Memorable speeches dealt with nanotechnology, atomic clocks, triple helix DNA and the acoustics of concert halls. Usually the lecturers were presenting their own current research, so they were highly animated and willing to provide more information to the curious.

Sounds good, right? Well, that describes my experience as a student in the freshman Perspectives on Science program.

Every Friday afternoon at 1:30 the 45 “PSers” would meet in Bass Hall to chat and snack on cookies before class. The biweekly lectures — which alternated with discussion sections led by professors — sampled topics from the full spectrum of the sciences, from geology to applied physics to cognitive science.

Discussions were loosely organized and moderated by two professors and a randomly assigned two-person student team. I remember one potentially dull section on photosynthesis that was transformed into a raucous game show complete with “physical challenges.” I think the class’s meeting time, at the end of the school week, afforded us extra leniency to have fun.

Outside of discussion, there was little assigned work for P.S. At the end of the year, we each wrote a 15-page research paper on a topic of our choice, related either to a lecture or to our upcoming summer research project. Our grades were based on these written assignments, plus our discussion presentations and participation.

Freshmen apply to the program before they come to Yale, and the course must be taken for the full year in order to gain one group IV credit.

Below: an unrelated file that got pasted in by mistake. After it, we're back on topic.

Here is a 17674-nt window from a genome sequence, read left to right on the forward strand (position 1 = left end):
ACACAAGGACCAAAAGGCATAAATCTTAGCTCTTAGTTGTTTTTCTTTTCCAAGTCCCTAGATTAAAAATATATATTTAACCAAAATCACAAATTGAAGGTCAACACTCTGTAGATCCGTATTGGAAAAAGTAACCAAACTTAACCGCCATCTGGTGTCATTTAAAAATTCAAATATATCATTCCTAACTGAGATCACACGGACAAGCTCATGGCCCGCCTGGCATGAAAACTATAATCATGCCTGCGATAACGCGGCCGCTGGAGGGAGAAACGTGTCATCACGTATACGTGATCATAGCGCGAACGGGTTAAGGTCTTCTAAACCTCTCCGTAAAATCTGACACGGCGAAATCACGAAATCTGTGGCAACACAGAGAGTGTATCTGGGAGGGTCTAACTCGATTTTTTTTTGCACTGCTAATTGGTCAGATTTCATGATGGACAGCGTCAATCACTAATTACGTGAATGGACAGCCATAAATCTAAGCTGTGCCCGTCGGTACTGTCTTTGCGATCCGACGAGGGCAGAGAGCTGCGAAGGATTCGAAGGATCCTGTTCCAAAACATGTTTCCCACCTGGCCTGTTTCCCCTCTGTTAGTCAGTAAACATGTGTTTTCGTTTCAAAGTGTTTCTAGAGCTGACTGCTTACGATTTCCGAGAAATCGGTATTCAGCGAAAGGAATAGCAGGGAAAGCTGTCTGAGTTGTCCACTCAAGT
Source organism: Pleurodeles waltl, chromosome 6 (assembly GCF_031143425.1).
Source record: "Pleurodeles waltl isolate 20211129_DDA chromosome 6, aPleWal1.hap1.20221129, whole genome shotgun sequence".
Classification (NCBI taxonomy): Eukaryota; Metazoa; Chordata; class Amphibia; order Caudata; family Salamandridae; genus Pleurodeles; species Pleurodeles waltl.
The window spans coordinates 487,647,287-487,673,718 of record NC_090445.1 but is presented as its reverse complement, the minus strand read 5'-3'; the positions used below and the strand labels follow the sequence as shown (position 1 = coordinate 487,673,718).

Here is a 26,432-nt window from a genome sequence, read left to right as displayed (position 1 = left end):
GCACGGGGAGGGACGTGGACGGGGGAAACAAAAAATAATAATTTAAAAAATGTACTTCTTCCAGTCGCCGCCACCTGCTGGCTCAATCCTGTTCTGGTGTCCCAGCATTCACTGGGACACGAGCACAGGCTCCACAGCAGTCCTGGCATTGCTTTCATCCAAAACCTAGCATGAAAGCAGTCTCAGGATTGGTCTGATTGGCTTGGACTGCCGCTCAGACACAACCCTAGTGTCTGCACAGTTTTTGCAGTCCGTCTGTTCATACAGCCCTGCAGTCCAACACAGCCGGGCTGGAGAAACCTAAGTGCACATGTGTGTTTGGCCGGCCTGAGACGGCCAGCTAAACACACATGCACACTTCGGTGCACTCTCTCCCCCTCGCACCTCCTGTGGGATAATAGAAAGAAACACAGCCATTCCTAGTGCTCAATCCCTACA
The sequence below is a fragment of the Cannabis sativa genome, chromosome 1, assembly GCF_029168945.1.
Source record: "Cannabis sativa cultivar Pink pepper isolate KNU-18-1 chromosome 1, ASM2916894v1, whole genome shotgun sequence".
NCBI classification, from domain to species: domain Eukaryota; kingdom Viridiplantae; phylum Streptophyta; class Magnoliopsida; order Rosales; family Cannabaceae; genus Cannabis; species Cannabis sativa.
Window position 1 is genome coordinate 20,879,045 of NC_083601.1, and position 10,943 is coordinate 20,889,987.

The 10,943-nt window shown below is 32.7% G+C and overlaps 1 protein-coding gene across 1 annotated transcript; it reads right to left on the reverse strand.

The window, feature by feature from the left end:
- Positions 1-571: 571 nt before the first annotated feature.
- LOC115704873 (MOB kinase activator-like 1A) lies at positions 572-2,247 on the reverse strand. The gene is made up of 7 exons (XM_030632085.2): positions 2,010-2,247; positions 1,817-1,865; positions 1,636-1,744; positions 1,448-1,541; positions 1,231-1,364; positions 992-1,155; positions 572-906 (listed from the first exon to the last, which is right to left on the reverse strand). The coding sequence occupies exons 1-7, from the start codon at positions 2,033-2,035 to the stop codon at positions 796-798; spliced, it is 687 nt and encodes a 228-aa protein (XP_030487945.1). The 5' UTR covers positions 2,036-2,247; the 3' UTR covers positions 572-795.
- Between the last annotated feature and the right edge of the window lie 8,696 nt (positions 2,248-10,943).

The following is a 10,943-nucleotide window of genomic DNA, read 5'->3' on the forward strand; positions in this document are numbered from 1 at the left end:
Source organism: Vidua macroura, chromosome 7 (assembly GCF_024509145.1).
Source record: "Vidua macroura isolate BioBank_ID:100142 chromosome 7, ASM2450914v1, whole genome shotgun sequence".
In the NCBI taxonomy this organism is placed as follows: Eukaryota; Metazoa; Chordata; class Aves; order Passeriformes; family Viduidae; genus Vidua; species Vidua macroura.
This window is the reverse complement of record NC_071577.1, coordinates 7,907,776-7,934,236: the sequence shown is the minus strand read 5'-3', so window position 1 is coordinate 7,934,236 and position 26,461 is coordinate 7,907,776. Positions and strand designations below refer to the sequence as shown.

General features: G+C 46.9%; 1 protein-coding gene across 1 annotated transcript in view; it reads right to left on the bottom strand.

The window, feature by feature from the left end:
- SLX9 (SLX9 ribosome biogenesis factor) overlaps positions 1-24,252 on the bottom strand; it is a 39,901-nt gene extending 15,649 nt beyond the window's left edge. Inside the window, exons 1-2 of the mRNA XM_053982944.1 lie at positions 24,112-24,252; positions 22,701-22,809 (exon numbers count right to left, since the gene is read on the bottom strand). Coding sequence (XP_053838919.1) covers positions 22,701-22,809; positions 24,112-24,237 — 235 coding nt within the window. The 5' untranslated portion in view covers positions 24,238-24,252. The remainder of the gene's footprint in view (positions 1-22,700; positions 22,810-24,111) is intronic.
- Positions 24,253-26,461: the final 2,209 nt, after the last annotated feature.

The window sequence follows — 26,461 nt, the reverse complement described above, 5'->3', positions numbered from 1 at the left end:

I’ve enjoyed a number of long-term advantages from being in P.S. The program has annual funding for summer research at Yale, so it encourages students to find a lab in which to work on Science Hill or at the Med School.

The summer after freshman year, I stayed in New Haven with several other PSers, working for a stipend on my own 10-week research project in a biology lab. In the fall, some students presented their research at a symposium for the previous year’s and the new class of PSers. It was another great opportunity to experience science as it’s done in the real world.

The lasting connections I made in P.S. have been another satisfying part of the program. I recently interviewed one of the professors from my discussion section for an article for the Yale Scientific Magazine, and this spring I was interviewed by another P.S. professor when I applied for a fellowship. Many of my good friends are former PSers, and a bunch of us are staying at Yale again this summer to work in labs.

P.S. was a fantastic course, unique in its format and in its scope, reaching far beyond the classroom to prepare us to be scientists. I only wish there were a Perspectives on Science course for upperclassmen!

Margaret Ebert is a Trumbull junior who was a PSer.